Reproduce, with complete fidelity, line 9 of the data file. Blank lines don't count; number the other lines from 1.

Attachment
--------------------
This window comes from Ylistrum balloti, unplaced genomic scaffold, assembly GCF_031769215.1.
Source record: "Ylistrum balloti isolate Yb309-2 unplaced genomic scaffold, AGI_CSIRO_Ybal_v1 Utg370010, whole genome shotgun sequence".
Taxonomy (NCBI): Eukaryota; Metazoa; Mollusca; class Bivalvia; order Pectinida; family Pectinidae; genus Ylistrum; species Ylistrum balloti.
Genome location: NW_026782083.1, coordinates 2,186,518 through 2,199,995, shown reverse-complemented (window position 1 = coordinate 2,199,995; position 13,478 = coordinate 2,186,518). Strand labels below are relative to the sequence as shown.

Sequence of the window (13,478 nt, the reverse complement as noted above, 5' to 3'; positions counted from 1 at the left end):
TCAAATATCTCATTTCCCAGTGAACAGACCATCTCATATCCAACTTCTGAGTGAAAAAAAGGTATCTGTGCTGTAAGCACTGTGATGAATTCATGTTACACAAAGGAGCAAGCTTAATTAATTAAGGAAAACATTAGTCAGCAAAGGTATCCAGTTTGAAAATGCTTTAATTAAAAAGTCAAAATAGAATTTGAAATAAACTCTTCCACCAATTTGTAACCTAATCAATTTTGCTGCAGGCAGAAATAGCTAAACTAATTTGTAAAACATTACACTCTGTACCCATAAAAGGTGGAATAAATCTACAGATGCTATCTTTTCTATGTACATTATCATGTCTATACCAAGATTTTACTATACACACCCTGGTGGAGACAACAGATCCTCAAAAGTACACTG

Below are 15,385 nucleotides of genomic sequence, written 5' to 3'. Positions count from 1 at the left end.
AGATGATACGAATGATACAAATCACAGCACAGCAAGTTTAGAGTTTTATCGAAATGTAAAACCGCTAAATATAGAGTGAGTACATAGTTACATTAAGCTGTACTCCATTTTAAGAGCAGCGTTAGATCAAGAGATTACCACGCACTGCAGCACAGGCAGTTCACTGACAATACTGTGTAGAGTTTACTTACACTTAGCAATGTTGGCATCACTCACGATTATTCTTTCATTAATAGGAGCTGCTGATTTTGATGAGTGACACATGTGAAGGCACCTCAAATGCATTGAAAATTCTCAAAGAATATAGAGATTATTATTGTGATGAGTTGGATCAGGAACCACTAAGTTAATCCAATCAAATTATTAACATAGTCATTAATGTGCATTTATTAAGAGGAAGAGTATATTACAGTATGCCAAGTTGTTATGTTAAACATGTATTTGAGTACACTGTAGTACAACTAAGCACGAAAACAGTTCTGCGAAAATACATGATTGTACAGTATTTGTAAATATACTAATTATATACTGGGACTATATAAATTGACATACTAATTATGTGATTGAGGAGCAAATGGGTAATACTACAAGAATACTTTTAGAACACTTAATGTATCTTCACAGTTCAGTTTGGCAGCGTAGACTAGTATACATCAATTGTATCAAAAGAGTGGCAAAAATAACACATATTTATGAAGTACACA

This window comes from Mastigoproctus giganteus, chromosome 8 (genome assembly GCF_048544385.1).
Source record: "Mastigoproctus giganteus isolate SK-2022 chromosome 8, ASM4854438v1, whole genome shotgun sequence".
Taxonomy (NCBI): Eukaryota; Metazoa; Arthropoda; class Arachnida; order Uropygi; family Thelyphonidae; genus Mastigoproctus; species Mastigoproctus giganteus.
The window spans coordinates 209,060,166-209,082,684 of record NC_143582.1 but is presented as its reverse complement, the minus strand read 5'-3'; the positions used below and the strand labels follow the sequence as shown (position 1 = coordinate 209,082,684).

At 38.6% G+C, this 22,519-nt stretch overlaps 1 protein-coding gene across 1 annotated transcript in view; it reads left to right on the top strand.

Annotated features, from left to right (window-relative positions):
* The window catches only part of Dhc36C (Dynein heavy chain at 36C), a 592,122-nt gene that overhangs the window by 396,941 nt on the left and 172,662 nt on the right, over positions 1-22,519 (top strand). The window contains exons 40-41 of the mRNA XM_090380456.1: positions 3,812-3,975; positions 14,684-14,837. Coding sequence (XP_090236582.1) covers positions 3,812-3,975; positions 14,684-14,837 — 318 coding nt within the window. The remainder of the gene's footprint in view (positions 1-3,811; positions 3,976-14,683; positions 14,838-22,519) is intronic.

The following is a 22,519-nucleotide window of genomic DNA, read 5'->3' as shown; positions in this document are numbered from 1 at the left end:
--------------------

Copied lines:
This window comes from Mastigoproctus giganteus, chromosome 8 (genome assembly GCF_048544385.1).